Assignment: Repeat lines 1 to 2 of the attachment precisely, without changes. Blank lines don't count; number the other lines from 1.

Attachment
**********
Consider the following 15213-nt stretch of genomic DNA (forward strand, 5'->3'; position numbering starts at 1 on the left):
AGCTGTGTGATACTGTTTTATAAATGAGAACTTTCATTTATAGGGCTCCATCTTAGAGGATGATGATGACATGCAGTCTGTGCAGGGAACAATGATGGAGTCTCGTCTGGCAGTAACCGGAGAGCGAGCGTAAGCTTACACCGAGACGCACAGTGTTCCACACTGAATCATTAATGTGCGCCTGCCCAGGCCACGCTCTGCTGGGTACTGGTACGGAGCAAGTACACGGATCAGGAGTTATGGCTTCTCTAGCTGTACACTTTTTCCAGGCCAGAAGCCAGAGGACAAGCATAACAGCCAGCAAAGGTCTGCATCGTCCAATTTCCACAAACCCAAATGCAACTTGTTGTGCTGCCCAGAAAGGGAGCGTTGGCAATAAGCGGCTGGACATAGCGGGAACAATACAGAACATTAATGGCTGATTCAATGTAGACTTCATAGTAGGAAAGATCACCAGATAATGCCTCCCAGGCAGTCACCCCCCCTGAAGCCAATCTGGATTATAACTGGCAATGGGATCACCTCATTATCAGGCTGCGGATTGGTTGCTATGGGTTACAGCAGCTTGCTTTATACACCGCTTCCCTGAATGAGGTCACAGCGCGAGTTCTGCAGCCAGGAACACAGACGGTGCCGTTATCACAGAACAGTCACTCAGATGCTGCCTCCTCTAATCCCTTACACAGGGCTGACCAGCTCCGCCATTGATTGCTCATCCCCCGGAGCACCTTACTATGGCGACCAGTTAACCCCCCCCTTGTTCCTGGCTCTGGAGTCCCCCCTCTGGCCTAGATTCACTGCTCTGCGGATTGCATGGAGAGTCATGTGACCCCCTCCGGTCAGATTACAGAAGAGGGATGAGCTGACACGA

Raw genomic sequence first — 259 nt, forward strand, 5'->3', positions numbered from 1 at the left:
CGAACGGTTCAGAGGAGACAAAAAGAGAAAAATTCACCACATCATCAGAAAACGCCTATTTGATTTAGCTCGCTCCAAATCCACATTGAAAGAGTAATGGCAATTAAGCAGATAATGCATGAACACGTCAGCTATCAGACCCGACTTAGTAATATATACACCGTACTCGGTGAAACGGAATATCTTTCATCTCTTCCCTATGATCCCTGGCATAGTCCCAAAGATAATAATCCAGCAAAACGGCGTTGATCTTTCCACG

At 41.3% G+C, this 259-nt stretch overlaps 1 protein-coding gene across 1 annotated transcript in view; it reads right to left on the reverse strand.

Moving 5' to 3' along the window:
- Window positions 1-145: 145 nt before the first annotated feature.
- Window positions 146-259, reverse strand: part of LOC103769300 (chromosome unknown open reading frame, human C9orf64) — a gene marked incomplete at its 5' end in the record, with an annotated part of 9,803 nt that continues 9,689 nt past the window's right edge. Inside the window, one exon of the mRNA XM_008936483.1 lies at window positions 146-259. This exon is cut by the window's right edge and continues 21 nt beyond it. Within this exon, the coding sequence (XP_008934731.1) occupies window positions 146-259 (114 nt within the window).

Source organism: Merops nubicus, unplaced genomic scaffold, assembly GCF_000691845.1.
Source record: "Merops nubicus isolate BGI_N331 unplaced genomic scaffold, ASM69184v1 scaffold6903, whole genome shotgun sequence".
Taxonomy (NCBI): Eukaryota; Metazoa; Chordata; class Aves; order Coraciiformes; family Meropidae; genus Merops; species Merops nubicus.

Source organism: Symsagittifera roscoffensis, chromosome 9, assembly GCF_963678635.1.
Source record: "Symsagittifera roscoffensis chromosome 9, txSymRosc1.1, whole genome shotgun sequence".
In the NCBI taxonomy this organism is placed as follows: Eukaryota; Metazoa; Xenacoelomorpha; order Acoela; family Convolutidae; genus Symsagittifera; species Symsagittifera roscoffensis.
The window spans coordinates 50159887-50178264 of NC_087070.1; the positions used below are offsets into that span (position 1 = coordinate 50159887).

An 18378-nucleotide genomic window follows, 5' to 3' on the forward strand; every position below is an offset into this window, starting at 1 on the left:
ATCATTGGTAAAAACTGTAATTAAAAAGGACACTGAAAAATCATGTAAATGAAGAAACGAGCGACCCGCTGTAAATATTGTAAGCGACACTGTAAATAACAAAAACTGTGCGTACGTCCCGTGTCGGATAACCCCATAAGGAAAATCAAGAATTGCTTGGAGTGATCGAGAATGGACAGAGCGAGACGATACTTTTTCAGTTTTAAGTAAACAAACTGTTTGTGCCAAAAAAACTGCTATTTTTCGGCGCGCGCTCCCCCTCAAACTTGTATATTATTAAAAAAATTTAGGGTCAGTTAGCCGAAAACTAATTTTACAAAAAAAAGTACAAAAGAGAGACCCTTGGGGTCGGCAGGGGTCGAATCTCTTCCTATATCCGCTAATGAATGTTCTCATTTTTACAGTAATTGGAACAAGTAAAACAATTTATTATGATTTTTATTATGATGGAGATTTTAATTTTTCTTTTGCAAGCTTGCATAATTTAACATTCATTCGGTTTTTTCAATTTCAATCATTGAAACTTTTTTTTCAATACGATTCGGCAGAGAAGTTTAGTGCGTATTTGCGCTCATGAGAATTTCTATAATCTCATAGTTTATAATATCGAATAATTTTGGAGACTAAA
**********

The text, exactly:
Consider the following 15213-nt stretch of genomic DNA (forward strand, 5'->3'; position numbering starts at 1 on the left):
AGCTGTGTGATACTGTTTTATAAATGAGAACTTTCATTTATAGGGCTCCATCTTAGAGGATGATGATGACATGCAGTCTGTGCAGGGAACAATGATGGAGTCTCGTCTGGCAGTAACCGGAGAGCGAGCGTAAGCTTACACCGAGACGCACAGTGTTCCACACTGAATCATTAATGTGCGCCTGCCCAGGCCACGCTCTGCTGGGTACTGGTACGGAGCAAGTACACGGATCAGGAGTTATGGCTTCTCTAGCTGTACACTTTTTCCAGGCCAGAAGCCAGAGGACAAGCATAACAGCCAGCAAAGGTCTGCATCGTCCAATTTCCACAAACCCAAATGCAACTTGTTGTGCTGCCCAGAAAGGGAGCGTTGGCAATAAGCGGCTGGACATAGCGGGAACAATACAGAACATTAATGGCTGATTCAATGTAGACTTCATAGTAGGAAAGATCACCAGATAATGCCTCCCAGGCAGTCACCCCCCCTGAAGCCAATCTGGATTATAACTGGCAATGGGATCACCTCATTATCAGGCTGCGGATTGGTTGCTATGGGTTACAGCAGCTTGCTTTATACACCGCTTCCCTGAATGAGGTCACAGCGCGAGTTCTGCAGCCAGGAACACAGACGGTGCCGTTATCACAGAACAGTCACTCAGATGCTGCCTCCTCTAATCCCTTACACAGGGCTGACCAGCTCCGCCATTGATTGCTCATCCCCCGGAGCACCTTACTATGGCGACCAGTTAACCCCCCCCTTGTTCCTGGCTCTGGAGTCCCCCCTCTGGCCTAGATTCACTGCTCTGCGGATTGCATGGAGAGTCATGTGACCCCCTCCGGTCAGATTACAGAAGAGGGATGAGCTGACACGA